Peak District Weekend

Chris H, John, Miranda, Ray, Scott, Sophie, Tom

Well well well. 

We chose to ignore the weather warnings of snow for the weekend and head to a remote cottage in the Peak District. 

Everyone except Tom headed down on Friday night for hefty amounts of F.R.O. and Sloe.

After Tom arrived on Saturday morning we headed to Knotlow. Both the climbing shaft and the engine shaft were rigged and we split into two teams and headed down for an exchange. The Engine Shaft was a fantastic 64m abseil and just as we arrived, John dropped down from the Climbing Shaft route after a minor rigging headache. We swapped shafts with John heading up the engine shaft to de-rig solo, and the rest of us headed up the Climbing Shaft route to the bitterly cold outdoors. 

After getting back to the cars for lunch, John, Miranda and Chris ‘accidentally got changed’ and decided a walk/pub were a better option for the afternoon. The rest of us headed to Hillocks Mine round the corner. It was luxuriously toasty indoors and we headed down the big entrance chamber and dropped into a nasty little flat out with a convenient puddle to dampen the spirits. A quick drop down a shaft then more rummaging led us to a bit of a rigging puzzle as Ray tried to figure out the way down a multiple choice pitch using a soggy topo (thanks, puddle). At this point spirits began to fade as we were cold and mildly fed up, but Scott, Ray and Sophie pushed downwards with Tom wussing out. They returned 10 minutes later with tales of 50-foot long straws and formations as far as the eye could see. But the thought of dry clothes and a stove were far more appealing, I’ll leave those for next time. It was lightly snowing as we got back above ground, a taste of things to come…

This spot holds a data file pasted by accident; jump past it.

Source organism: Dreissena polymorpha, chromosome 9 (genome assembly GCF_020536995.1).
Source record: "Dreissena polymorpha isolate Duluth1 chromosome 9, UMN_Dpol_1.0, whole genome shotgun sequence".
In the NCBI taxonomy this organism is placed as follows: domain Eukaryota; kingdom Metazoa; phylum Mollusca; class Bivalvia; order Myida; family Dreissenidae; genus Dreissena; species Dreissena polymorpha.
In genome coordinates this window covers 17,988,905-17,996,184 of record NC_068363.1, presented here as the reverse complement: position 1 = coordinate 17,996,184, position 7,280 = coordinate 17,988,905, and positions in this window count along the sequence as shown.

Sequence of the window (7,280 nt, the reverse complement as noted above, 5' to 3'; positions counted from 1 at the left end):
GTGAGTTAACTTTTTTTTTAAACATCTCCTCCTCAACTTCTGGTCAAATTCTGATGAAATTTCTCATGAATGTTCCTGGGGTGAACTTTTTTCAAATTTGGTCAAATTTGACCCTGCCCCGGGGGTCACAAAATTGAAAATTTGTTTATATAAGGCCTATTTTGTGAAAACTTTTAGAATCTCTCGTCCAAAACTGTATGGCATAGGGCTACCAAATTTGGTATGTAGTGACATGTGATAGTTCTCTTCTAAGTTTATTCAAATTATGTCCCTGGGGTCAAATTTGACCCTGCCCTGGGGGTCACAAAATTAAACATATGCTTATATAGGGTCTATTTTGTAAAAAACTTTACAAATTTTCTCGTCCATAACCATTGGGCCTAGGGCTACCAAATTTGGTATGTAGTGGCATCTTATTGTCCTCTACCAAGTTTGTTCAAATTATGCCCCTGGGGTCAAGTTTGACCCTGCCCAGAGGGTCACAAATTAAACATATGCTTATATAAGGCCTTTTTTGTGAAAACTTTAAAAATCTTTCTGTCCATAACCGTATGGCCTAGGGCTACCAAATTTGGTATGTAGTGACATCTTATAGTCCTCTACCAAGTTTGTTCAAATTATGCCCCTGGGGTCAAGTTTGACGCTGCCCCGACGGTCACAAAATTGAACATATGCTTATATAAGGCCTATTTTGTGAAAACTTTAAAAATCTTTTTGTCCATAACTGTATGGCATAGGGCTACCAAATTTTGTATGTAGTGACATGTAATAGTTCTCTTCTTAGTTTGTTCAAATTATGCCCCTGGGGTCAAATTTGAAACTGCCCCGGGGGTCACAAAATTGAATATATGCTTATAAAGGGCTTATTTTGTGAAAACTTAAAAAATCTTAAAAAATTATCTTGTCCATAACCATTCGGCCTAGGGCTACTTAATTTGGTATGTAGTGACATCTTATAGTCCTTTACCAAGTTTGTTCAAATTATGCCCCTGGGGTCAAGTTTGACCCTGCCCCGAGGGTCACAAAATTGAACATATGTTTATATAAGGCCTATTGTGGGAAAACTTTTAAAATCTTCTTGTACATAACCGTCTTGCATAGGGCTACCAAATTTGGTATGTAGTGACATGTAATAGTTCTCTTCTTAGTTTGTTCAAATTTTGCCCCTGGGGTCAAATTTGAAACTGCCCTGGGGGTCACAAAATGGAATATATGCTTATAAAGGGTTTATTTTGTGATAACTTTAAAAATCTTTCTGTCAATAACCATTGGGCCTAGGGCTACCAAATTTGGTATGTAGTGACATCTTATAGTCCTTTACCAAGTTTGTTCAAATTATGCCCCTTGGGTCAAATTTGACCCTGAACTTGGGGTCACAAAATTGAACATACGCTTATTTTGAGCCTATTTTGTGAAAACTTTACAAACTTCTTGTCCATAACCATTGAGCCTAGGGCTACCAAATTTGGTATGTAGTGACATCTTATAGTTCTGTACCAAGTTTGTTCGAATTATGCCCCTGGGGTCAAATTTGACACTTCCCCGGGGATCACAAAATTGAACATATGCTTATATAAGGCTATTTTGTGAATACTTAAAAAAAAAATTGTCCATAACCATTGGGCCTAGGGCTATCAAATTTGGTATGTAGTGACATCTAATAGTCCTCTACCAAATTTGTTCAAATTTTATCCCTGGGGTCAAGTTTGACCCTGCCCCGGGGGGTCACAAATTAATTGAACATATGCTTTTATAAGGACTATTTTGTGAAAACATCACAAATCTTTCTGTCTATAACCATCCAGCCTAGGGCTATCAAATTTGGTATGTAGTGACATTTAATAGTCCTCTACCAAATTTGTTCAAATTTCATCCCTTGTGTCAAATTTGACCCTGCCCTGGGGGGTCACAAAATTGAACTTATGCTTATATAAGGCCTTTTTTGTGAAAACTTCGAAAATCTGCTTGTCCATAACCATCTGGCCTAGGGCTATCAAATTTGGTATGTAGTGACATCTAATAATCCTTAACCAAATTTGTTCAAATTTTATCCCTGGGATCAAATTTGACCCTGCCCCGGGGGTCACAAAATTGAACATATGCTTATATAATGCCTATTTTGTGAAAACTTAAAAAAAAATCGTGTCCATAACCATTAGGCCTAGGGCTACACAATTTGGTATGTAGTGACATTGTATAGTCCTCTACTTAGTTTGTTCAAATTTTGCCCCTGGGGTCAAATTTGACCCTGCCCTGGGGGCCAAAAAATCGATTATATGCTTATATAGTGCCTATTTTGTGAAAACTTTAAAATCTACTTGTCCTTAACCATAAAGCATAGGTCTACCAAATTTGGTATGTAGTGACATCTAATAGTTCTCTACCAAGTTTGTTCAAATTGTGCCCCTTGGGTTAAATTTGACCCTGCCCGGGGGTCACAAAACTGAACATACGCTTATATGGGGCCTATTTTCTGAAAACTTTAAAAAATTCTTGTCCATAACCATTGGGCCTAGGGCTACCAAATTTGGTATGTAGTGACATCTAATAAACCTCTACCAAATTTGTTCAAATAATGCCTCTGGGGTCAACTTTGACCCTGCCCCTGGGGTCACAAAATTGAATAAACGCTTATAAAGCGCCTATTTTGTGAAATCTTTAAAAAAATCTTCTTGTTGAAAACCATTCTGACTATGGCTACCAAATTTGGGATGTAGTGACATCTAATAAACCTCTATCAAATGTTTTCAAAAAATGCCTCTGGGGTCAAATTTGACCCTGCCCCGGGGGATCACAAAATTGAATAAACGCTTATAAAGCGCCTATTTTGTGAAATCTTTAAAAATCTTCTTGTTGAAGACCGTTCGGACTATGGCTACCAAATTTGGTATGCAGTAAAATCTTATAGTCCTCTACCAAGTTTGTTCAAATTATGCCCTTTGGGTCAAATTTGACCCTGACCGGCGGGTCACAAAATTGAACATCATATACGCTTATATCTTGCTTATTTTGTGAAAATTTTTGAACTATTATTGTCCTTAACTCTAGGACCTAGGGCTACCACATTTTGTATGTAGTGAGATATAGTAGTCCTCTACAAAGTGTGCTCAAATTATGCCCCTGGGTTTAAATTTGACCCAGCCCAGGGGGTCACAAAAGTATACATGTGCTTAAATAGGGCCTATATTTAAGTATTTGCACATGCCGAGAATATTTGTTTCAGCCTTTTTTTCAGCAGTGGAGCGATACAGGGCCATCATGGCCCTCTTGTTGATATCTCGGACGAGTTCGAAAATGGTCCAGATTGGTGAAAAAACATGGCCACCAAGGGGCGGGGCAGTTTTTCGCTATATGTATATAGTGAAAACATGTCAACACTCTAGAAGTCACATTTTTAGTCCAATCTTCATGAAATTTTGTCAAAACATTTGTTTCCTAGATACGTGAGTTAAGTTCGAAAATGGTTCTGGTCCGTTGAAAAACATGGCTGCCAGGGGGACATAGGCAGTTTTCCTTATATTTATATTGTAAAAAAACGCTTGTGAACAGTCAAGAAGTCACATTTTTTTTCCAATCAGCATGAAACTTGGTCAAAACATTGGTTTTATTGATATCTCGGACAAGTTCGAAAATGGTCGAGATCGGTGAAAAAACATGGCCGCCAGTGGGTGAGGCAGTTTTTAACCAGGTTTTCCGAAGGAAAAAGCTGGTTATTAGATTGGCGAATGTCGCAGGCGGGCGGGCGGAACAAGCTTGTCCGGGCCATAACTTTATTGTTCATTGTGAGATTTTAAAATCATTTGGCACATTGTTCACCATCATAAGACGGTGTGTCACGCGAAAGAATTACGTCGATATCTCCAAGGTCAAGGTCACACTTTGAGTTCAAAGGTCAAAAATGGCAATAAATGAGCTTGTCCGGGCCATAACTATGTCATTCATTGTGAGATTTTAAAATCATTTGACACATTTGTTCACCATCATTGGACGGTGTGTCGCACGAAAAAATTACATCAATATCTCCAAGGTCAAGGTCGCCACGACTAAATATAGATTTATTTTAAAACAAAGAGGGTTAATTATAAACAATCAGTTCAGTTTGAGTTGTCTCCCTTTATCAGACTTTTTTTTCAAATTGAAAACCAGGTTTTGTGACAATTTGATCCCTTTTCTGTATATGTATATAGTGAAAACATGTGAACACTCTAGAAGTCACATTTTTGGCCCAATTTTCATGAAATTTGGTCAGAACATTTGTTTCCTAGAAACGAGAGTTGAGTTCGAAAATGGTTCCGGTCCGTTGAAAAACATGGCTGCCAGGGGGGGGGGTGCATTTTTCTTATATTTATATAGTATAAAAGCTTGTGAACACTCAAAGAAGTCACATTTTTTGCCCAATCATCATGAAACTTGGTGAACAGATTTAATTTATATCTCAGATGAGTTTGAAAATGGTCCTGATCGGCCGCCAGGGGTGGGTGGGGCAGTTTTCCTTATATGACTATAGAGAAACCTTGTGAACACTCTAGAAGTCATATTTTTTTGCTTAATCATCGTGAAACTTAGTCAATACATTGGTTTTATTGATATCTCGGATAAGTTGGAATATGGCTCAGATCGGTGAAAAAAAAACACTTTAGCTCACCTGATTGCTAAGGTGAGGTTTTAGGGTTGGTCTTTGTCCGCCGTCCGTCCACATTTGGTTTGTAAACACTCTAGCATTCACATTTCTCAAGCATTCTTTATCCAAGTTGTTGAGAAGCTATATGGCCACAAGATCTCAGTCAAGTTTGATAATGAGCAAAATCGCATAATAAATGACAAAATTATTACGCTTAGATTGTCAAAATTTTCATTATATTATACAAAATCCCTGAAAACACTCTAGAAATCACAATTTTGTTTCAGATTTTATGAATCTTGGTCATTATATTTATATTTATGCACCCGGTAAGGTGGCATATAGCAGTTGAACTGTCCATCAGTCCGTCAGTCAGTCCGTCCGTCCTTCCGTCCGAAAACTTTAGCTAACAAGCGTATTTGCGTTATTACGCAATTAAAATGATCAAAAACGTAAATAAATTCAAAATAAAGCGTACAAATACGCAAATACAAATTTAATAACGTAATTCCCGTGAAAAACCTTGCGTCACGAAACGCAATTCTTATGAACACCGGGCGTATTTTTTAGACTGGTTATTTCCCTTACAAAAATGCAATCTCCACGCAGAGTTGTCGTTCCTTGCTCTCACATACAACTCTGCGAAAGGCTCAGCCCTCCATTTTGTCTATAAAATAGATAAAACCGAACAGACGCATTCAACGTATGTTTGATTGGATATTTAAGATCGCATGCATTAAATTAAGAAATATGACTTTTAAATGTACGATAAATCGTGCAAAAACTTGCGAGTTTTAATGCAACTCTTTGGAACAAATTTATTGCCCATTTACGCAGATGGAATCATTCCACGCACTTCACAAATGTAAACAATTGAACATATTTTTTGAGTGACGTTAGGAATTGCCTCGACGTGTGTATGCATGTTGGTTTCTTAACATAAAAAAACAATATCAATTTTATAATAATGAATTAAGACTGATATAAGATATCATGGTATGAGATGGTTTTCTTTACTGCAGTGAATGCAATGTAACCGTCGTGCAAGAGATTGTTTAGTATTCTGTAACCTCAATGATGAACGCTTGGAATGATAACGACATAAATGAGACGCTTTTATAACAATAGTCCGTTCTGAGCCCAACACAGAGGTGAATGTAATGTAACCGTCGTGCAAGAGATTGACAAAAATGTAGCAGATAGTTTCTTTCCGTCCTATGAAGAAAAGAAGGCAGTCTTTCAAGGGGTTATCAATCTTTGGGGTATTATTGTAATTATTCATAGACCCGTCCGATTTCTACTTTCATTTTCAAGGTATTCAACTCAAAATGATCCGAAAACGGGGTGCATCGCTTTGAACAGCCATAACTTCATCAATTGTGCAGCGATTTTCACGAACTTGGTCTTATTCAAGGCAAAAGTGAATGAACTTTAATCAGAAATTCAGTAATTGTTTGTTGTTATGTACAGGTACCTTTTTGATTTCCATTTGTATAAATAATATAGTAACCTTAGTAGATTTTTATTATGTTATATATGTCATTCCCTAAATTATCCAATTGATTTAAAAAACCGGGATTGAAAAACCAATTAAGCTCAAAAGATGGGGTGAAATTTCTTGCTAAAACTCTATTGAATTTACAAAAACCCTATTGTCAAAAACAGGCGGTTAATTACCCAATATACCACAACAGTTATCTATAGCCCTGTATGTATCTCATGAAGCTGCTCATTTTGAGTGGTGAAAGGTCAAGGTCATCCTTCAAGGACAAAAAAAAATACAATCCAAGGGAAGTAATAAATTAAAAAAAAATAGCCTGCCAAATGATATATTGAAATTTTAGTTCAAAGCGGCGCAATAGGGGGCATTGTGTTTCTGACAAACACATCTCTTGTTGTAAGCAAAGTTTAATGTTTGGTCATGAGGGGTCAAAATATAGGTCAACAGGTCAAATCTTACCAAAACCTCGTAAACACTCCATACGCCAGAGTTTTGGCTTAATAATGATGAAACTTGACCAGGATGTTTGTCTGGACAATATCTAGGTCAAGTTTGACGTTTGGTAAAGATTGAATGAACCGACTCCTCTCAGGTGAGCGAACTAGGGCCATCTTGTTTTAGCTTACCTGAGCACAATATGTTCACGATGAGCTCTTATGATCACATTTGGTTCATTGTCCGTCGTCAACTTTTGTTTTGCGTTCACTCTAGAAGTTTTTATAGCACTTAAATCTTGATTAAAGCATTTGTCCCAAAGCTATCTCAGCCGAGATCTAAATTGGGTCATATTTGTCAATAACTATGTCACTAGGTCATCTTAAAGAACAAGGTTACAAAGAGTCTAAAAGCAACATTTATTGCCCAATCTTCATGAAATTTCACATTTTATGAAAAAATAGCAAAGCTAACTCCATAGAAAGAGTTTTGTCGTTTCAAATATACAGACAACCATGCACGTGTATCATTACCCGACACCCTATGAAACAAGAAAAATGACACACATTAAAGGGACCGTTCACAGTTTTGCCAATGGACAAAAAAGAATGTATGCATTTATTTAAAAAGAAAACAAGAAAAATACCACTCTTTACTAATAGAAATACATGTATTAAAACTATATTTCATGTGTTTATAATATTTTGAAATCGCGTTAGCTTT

Sometime in the evening the snow started falling harder, and as we popped 50p coins into the drying room meter and showered ready for the pub, we wondered whether it was the right decision driving a mile and a half for food. We had some great grub at the Jug & Glass and hopped back in the cars to get back before the snow got too deep. Sophie’s idea of leaving the cars at the end of the track were ignored (or even chuckled at), and so we drove them down the slippy and steep track to our cottage, wise move.

We woke up to 3 inches or so of fresh snow. For some reason we got cracking with the shovels at 7am, wildly hoping we might still be able to make it to Peak Cavern for our 9:45 keyholder meeting time. It quickly became clear that we were facing a major engineering challenge, with all hands on deck taking shifts to shovel, grit and sweep to create a route up the steep track. Some southerners who were also staying at the hut watched the whole thing from the kitchen windows, grumbling about how we were ruining the track and how they’d probably have been able to just drive up it, using their extensive knowledge of snow driving in Peterborough. It took over 2 and a half hours to clear a couple of hundred metres of track but eventually we moved the cars up one by one with a bit of pushing and towing. 

We headed to the Tradesman’s Cafe in Buxton for a well-deserved brekkie, and made our ways home caveless. One for the story books, if not the record books. And also not one for the photo albums – our only pics were of our shovelling struggles.